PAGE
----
So, AA forms the "backbone of a successful recovery program." But what exactly goes on in 12-step treatment? One study of AA, done in collaboration with the World Health Organization, describes 12-step inpatient treatment as follows:
Institutional 12-step treatment consists of an intensive program for a period of up to four or six weeks. Patients attend lectures on AA, read AA literature, and go to AA meetings at the institution or outside. AA members visit the institution and talk about their personal ex- periences. Key positions in the treatment personnel are often held by recovering alcoholics who are doctors, psychologists, nurses, and particularly, so-called alcoholism counselors. The latter are recovering alcoholics with varying degrees of formal training. In the course of the institutional program, the patient goes through the first four to five Steps of AA. A common formulation is that institutional 12-step treatment is an introduction to AA, where the real recovery should take place. (Mäkelä et al., 1996, p. 195)
This closely jibes with descriptions by former clients of 12-step treatment. One such client described his 35-day stay in a "Minnesota Model"9 12-step treatment facility to me as follows: "We'd get up in the morning, do calisthenics, eat breakfast, and then go to group therapy, which was basically working the steps. After lunch, we'd have a lecture [in which 12-step/disease-concept ideology was presented as established fact], and then after dinner, we'd go to an AA meet- ing." This is a relatively benign description.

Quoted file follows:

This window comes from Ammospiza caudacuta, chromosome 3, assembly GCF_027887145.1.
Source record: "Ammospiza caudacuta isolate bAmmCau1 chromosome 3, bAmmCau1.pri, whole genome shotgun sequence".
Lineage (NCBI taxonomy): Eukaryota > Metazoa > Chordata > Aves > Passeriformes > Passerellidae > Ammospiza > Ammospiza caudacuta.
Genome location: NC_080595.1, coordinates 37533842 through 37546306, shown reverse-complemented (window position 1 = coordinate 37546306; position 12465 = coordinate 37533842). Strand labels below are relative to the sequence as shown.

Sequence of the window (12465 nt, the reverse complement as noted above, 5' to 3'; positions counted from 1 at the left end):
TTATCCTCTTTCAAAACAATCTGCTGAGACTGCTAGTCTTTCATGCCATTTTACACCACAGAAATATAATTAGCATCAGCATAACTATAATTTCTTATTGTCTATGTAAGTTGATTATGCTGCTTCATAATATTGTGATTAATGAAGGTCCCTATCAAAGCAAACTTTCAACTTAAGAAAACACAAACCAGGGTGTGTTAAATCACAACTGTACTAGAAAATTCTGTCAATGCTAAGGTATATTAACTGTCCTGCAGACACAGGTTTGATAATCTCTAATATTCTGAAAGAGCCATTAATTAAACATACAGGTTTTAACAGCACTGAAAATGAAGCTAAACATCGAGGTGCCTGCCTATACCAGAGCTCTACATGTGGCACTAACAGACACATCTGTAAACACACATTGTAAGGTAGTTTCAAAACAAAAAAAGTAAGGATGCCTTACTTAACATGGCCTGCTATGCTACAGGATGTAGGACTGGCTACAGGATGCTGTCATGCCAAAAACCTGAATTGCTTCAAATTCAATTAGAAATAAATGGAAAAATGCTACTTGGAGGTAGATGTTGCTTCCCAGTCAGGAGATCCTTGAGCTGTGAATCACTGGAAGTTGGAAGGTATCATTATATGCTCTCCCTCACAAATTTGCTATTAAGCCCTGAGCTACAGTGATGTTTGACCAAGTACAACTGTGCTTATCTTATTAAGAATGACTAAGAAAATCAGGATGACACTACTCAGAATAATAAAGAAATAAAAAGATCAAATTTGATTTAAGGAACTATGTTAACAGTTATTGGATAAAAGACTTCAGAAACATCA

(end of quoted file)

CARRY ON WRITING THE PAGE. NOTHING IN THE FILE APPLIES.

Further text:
Another former client, a physician, describes her stay in a 12-step inpatient facility in darker terms:
For anyone who has not been in a 12-step rehab, the daily program is brutal. Mine lasted from 7:30 AM to 10:00 PM. Essentially there was no time to think. If anyone was in his or her room for more than a few minutes, staff went in and announced that "isolating was just going to cause stinking thinking, so get out of your room." Every patient was expected to be at meals exactly on time, and to participate in all scheduled events. Late arrivals resulted in the loss of the minimal telephone contact we were allowed with the outside world. Almost every group, meeting and lecture began with the Serenity Prayer, and ended with the Lord's Prayer . . . I was told that "addicts do not like following rules," so many arbitrary rules were imposed to essentially break us of the bad habit of thinking independently. They wanted to break my will, so that I would "snap," and become one of them, obedient and grateful to the program. . . . I was told from the moment that I arrived . . . [that if I] didn't complete their "simple program," there was a 100% chance I would drink again, and would lose my career and my family, and would ultimately die from drinking. . . . I was not allowed to question anything about AA, especially the religious aspect . . . They kept telling me that my thinking was stinking, that my intelligence was a liability and was causing my problems, and that I had better check my psychiatric knowledge at the door and stop thinking.10 (Bartlett, 1997, pp. 4 5)
This then is 12-step inpatient treatment. Twelve-step outpatient treatment is essentially a watered-down version of 12-step inpatient treatment: counseling sessions with 12-step professionals and para- professionals, the purpose of which is to badger clients into over- coming their "denial," accepting the disease concept, "working the steps," and participating in AA (or NA) meetings; and for some coerced clients that means "90 meetings in 90 days." The authors of a study of 12-step outpatient drug treatment describe it as follows: